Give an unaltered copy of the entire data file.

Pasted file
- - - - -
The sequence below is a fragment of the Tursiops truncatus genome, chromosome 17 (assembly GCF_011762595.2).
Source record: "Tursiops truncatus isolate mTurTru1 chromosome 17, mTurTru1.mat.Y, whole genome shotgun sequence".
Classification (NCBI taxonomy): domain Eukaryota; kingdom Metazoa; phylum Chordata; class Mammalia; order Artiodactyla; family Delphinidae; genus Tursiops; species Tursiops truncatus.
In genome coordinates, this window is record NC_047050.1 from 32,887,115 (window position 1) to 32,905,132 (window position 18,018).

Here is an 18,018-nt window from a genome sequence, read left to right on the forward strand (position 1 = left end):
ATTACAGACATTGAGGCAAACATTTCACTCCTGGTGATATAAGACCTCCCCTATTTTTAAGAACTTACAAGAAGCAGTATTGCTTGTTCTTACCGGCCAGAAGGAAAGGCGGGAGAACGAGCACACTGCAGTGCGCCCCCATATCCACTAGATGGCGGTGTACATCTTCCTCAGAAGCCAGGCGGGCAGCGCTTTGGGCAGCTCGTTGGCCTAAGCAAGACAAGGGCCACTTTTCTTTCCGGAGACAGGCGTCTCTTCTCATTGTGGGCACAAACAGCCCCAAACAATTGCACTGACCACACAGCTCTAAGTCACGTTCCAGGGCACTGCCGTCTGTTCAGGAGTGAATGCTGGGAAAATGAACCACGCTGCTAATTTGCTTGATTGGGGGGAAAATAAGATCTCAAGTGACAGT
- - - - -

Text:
The sequence below is a fragment of the Tursiops truncatus genome, chromosome 17 (assembly GCF_011762595.2).
Source record: "Tursiops truncatus isolate mTurTru1 chromosome 17, mTurTru1.mat.Y, whole genome shotgun sequence".
Classification (NCBI taxonomy): domain Eukaryota; kingdom Metazoa; phylum Chordata; class Mammalia; order Artiodactyla; family Delphinidae; genus Tursiops; species Tursiops truncatus.
In genome coordinates, this window is record NC_047050.1 from 32,887,115 (window position 1) to 32,905,132 (window position 18,018).

Here is an 18,018-nt window from a genome sequence, read left to right on the forward strand (position 1 = left end):
ATTACAGACATTGAGGCAAACATTTCACTCCTGGTGATATAAGACCTCCCCTATTTTTAAGAACTTACAAGAAGCAGTATTGCTTGTTCTTACCGGCCAGAAGGAAAGGCGGGAGAACGAGCACACTGCAGTGCGCCCCCATATCCACTAGATGGCGGTGTACATCTTCCTCAGAAGCCAGGCGGGCAGCGCTTTGGGCAGCTCGTTGGCCTAAGCAAGACAAGGGCCACTTTTCTTTCCGGAGACAGGCGTCTCTTCTCATTGTGGGCACAAACAGCCCCAAACAATTGCACTGACCACACAGCTCTAAGTCACGTTCCAGGGCACTGCCGTCTGTTCAGGAGTGAATGCTGGGAAAATGAACCACGCTGCTAATTTGCTTGATTGGGGGGAAAATAAGATCTCAAGTGACAGT